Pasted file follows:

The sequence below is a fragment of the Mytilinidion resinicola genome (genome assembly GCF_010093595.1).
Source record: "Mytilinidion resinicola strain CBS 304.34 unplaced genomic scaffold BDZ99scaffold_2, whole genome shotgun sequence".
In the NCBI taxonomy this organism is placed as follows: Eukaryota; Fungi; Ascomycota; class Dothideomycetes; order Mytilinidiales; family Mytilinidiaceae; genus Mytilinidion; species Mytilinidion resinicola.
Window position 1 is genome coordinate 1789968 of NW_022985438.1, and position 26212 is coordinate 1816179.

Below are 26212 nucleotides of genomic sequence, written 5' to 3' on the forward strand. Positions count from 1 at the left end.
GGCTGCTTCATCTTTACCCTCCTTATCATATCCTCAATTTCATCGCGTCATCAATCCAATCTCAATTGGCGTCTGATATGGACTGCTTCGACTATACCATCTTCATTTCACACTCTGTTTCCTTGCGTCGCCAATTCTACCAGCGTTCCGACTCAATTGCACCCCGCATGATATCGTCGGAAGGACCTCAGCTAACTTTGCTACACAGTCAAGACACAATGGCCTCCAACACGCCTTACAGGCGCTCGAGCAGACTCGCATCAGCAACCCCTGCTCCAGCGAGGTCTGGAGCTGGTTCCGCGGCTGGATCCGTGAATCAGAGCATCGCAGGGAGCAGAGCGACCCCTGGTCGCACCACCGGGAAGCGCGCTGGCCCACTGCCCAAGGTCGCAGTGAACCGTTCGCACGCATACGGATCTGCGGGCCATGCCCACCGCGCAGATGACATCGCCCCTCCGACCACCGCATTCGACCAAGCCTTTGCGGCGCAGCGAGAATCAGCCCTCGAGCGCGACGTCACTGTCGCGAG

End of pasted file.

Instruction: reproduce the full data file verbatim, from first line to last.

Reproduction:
The sequence below is a fragment of the Mytilinidion resinicola genome (genome assembly GCF_010093595.1).
Source record: "Mytilinidion resinicola strain CBS 304.34 unplaced genomic scaffold BDZ99scaffold_2, whole genome shotgun sequence".
In the NCBI taxonomy this organism is placed as follows: Eukaryota; Fungi; Ascomycota; class Dothideomycetes; order Mytilinidiales; family Mytilinidiaceae; genus Mytilinidion; species Mytilinidion resinicola.
Window position 1 is genome coordinate 1789968 of NW_022985438.1, and position 26212 is coordinate 1816179.

Below are 26212 nucleotides of genomic sequence, written 5' to 3' on the forward strand. Positions count from 1 at the left end.
GGCTGCTTCATCTTTACCCTCCTTATCATATCCTCAATTTCATCGCGTCATCAATCCAATCTCAATTGGCGTCTGATATGGACTGCTTCGACTATACCATCTTCATTTCACACTCTGTTTCCTTGCGTCGCCAATTCTACCAGCGTTCCGACTCAATTGCACCCCGCATGATATCGTCGGAAGGACCTCAGCTAACTTTGCTACACAGTCAAGACACAATGGCCTCCAACACGCCTTACAGGCGCTCGAGCAGACTCGCATCAGCAACCCCTGCTCCAGCGAGGTCTGGAGCTGGTTCCGCGGCTGGATCCGTGAATCAGAGCATCGCAGGGAGCAGAGCGACCCCTGGTCGCACCACCGGGAAGCGCGCTGGCCCACTGCCCAAGGTCGCAGTGAACCGTTCGCACGCATACGGATCTGCGGGCCATGCCCACCGCGCAGATGACATCGCCCCTCCGACCACCGCATTCGACCAAGCCTTTGCGGCGCAGCGAGAATCAGCCCTCGAGCGCGACGTCACTGTCGCGAG